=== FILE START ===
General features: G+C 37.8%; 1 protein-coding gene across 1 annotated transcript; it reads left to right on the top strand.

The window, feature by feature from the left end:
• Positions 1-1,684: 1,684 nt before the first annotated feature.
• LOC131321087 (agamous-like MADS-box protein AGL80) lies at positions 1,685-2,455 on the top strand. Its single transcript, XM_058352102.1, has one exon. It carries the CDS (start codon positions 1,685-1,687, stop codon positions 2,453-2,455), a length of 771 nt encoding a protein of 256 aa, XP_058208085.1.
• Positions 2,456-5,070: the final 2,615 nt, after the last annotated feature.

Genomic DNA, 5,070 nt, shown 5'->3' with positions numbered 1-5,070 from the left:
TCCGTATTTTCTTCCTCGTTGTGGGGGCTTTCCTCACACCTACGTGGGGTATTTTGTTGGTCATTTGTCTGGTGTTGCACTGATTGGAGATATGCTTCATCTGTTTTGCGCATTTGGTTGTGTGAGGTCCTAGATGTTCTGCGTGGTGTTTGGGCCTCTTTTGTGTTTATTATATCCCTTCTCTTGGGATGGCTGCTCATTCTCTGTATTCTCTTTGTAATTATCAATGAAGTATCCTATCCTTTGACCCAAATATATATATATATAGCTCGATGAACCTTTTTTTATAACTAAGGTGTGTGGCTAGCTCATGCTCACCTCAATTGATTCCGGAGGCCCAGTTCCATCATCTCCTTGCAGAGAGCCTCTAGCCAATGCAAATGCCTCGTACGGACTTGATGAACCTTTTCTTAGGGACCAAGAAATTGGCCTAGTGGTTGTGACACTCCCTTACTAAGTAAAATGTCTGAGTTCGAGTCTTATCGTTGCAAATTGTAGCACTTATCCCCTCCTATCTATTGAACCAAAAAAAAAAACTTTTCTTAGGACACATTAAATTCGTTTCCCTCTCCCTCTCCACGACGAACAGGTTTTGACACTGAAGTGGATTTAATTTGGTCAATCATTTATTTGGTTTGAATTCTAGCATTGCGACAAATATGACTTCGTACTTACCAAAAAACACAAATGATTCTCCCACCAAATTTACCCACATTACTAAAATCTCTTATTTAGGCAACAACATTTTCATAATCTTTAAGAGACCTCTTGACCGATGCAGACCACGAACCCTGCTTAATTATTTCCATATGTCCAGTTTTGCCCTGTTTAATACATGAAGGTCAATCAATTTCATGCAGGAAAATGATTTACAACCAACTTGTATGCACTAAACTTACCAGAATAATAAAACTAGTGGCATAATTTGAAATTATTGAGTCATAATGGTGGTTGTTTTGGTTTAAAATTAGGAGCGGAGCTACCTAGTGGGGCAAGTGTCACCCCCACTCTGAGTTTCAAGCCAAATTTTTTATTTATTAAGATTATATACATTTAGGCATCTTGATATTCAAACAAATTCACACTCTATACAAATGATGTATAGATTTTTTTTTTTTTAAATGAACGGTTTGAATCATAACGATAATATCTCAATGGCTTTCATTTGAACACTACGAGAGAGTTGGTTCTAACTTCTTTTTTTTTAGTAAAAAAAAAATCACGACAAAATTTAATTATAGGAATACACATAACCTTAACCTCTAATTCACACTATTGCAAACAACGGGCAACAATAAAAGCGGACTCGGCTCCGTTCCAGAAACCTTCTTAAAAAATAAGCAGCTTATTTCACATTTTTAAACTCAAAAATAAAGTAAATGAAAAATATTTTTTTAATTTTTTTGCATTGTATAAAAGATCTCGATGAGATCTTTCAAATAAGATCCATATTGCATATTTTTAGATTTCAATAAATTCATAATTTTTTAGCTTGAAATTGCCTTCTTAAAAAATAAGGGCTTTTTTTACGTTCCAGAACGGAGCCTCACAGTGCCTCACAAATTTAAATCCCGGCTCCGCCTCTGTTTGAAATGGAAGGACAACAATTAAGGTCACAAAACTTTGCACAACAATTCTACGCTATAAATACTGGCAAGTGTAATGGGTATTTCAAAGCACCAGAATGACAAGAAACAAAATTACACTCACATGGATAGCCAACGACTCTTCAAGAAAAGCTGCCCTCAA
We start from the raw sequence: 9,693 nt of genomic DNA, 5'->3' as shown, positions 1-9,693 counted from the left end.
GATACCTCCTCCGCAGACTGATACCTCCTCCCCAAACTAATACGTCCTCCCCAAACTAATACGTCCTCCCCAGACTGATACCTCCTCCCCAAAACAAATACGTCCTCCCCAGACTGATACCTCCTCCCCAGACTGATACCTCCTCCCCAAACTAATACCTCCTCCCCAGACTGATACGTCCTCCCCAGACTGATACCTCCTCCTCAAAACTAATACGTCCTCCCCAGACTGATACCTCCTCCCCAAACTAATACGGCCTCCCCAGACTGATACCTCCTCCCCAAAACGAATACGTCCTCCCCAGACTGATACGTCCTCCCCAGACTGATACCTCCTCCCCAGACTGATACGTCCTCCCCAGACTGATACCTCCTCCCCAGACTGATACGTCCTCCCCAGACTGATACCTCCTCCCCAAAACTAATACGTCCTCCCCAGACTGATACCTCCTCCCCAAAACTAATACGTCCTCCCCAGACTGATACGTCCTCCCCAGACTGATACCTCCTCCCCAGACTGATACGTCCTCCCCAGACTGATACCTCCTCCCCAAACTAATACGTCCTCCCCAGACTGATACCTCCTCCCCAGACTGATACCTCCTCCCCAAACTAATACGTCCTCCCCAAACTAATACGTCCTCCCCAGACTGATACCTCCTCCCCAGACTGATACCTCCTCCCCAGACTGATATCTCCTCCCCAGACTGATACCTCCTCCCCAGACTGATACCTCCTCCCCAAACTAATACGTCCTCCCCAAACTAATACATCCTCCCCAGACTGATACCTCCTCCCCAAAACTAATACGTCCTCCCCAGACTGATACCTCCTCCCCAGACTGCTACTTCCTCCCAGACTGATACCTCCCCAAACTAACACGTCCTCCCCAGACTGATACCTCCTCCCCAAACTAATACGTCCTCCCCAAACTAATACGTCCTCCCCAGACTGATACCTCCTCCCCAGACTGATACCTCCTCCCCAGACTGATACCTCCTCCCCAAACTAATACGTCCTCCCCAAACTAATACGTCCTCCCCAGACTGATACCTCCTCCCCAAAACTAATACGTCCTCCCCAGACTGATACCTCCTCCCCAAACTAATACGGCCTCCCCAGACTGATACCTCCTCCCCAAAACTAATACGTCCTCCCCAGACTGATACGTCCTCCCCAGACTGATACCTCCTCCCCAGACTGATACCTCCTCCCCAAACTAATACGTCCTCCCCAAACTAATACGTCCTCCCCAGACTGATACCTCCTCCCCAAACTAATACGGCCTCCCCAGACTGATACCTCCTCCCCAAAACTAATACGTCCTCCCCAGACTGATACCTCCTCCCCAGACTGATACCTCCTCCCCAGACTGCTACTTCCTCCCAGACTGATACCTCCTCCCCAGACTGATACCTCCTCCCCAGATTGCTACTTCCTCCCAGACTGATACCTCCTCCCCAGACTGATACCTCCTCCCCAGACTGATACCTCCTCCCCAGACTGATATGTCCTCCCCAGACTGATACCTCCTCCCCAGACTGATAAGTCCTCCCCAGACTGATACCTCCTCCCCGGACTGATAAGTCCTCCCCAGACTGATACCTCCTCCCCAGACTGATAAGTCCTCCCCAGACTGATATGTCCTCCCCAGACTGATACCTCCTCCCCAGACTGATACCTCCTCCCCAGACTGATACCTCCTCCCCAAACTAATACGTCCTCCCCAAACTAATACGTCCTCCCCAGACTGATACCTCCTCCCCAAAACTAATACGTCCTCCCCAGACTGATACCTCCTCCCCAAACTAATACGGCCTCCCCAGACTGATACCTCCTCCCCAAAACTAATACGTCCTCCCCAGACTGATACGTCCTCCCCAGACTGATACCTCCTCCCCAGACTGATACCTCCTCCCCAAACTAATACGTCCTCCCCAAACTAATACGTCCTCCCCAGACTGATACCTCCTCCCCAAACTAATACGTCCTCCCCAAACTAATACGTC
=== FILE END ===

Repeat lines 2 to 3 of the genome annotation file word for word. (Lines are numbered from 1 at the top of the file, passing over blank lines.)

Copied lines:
The window, feature by feature from the left end:
• Positions 1-1,684: 1,684 nt before the first annotated feature.